And they would have had expectations about the sermon. They almost certainly would have expected to hear one of the fairly standard rabbinic explanations of what the text meant. Because they wouldn’t have understood it. The text would have been in Hebrew. The people, since the Exile, spoke Aramaic. And since the return from the Exile it was the custom for the Rabbi to explain the text he had just read.
And we heard that in our first reading today, from Nehemiah:
So they read from the book, from the law of God, with interpretation. They gave the sense, so that the people understood the reading.
And that’s essentially why we still have a sermon today following the readings – the Early Church continued the Jewish custom of explaining the reading, a custom which began after the return from the Exile because the people didn’t understand the language the reading was in. And it’s what Jesus goes on to do – give the sense so that people understand the reading.
But on this occasion the people are to be disappointed – and shocked – both by the length of the sermon and by its content. For Jesus’ sermon is just one sentence long: “Today,” he says, “this scripture has been fulfilled in your hearing.” And that’s basically it!
Jesus does the unexpected, the unimaginable, on that memorable Sabbath morning in Nazareth. To use a current phrase he claims for himself the ancient prophetic words as his mission statement. The reason God’s Spirit came upon him at his baptism – which, remember, had happened not long before – was to empower him to do precisely this: bring good news to the poor, proclaim release to the captives, recovery of sight to the blind, let the oppressed go free, proclaim the year of the Lord’s favour.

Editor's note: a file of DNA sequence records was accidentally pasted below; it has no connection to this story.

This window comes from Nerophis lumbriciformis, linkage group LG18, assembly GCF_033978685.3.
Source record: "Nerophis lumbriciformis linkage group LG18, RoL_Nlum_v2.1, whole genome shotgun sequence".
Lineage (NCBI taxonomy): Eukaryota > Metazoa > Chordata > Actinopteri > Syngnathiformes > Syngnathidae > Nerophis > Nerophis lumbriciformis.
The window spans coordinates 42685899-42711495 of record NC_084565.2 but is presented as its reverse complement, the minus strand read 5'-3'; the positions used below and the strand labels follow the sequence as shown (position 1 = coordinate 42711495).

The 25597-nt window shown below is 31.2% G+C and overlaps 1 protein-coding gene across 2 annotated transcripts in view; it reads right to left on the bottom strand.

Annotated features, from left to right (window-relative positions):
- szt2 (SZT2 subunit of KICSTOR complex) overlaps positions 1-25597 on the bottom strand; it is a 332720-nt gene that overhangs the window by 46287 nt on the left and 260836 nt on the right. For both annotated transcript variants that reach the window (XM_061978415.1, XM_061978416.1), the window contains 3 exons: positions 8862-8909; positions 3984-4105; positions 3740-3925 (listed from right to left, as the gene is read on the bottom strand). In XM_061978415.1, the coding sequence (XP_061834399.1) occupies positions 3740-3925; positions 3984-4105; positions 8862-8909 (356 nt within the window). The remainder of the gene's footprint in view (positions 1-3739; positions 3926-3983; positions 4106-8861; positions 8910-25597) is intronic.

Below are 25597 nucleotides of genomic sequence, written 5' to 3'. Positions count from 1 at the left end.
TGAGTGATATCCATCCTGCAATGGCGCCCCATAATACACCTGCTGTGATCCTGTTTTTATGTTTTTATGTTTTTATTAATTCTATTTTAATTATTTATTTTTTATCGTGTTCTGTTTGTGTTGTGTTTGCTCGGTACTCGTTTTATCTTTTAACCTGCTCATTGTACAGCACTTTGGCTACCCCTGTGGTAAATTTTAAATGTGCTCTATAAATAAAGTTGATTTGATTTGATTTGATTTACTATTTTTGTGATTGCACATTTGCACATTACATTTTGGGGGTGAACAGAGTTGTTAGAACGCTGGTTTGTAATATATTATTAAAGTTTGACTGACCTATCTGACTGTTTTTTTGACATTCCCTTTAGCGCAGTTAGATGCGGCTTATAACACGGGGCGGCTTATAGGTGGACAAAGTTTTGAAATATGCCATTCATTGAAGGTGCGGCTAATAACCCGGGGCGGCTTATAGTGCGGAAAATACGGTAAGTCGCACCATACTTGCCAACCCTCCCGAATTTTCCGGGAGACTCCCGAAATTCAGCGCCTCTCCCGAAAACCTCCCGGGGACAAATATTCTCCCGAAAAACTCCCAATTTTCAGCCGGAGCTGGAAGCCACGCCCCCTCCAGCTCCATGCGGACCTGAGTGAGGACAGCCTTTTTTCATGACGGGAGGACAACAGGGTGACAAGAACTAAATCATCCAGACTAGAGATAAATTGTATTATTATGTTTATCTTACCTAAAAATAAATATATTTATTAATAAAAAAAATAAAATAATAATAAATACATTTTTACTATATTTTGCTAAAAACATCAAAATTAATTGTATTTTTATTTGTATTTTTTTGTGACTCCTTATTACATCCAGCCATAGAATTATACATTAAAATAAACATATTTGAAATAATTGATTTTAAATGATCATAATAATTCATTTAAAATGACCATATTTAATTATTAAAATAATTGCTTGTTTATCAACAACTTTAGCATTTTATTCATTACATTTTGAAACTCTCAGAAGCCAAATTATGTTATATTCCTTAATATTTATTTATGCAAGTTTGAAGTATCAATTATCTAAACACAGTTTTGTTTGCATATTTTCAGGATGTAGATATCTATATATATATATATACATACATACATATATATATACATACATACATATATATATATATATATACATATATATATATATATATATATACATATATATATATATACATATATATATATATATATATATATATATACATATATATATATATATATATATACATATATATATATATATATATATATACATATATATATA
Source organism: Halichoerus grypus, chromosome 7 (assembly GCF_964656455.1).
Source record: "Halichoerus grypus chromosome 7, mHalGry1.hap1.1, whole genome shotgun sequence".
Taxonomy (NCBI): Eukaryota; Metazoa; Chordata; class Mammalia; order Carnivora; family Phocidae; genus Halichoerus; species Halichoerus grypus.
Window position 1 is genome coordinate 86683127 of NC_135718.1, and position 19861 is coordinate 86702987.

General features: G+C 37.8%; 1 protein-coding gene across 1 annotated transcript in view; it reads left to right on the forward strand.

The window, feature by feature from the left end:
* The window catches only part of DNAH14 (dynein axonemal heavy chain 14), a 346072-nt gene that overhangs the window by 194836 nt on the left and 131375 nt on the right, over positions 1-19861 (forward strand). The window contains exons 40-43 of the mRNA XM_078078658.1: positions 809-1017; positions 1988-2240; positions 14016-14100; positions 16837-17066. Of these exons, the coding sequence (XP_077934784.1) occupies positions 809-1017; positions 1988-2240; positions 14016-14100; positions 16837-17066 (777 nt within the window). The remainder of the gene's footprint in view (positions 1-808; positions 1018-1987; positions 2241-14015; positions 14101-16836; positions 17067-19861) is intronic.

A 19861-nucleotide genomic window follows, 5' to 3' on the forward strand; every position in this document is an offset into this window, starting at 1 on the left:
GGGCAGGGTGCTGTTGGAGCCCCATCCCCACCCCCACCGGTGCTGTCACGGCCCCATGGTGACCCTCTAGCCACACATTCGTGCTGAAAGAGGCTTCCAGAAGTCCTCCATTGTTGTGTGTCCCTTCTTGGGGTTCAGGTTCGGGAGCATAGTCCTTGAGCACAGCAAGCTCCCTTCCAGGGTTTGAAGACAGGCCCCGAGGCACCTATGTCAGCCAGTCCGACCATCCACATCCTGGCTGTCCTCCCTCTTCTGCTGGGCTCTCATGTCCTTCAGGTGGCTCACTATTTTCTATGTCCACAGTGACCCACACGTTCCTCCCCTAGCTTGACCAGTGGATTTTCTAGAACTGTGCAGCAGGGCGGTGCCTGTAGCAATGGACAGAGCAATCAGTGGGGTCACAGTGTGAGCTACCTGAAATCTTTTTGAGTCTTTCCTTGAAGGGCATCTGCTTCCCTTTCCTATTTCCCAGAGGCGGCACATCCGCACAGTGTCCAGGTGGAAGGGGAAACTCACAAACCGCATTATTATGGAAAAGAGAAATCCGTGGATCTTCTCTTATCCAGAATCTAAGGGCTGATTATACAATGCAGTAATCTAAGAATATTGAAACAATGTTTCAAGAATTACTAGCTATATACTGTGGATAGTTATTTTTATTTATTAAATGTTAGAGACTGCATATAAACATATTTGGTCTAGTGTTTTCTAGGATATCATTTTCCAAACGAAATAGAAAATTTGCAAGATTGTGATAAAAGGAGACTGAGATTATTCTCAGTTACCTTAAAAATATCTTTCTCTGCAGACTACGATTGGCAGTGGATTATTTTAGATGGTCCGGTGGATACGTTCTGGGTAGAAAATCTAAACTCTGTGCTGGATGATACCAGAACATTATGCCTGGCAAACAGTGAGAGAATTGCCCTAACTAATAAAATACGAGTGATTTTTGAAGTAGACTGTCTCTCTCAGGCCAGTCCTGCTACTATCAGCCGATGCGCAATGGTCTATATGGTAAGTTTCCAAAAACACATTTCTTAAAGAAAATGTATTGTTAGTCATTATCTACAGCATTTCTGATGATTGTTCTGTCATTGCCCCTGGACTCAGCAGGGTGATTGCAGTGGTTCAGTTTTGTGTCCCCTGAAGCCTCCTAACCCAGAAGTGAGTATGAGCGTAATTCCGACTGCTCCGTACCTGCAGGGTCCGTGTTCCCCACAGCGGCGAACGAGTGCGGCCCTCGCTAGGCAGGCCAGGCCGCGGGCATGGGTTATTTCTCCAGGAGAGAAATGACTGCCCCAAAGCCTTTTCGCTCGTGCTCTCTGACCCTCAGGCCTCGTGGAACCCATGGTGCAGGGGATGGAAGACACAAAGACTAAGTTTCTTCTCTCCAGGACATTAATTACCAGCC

Jesus takes all this as his mission statement – this is not a gospel for the well off and the comfortable. And everything that follows in his life amounts to the living out of the prophecy he claims for himself that Sabbath morning in Nazareth – bringing good news to the poor, proclaiming release to the captives, recovery of sight to the blind, letting the oppressed go free, proclaiming the year of the Lord’s favour.
And he keeps doing these things every chance he gets, every time he turns around, until finally it results in his death. For some welcome what Jesus does, but others do not – what he says and does is too uncomfortable for them. His teaching is too challenging and they find their discomfort increasingly intolerable, and think that his death will bring an end to the matter. They are wrong, of course. Jesus rises alive from the dead, and continues today to do what he talked about that Sabbath morning long ago.
And today the way that he works is through people like us – the Church. Jesus still does these things, because of people like us living out that mission statement – in our local community, across our country, around the world. The poor gain hope, whether it’s their souls or their bodies that are starved. The captives experience freedom, whether they are prisoners in a jail or prisoners in a mansion, prisoners of conscience or prisoners because they made mess of things. The blind receive sight, whether it’s cataract surgery at a local hospital, or the scales of prejudice falling off the eyes of a bigot. The oppressed are set free, whether oppression is a political regime or a drug dependence.
When Jesus reads that passage in the Nazareth synagogue, he announces a mission statement for himself and for his body the Church. He reads the words from Isaiah and claims them for his own. Today he calls each one of us to take those words and to recognise that we are called to live them out in our own community:
The Spirit of the Lord is upon us. The Spirit of the Lord anoints us to bring good news to the poor. The Spirit of the Lord sends us to proclaim release to the captives. The Spirit of the Lord sends us to help the blind recover their sight. The Spirit of the Lord sends us to set free the oppressed. The Spirit of the Lord sends us to proclaim the year of the Lord’s favour.
Today may this scripture be fulfilled in us and through us.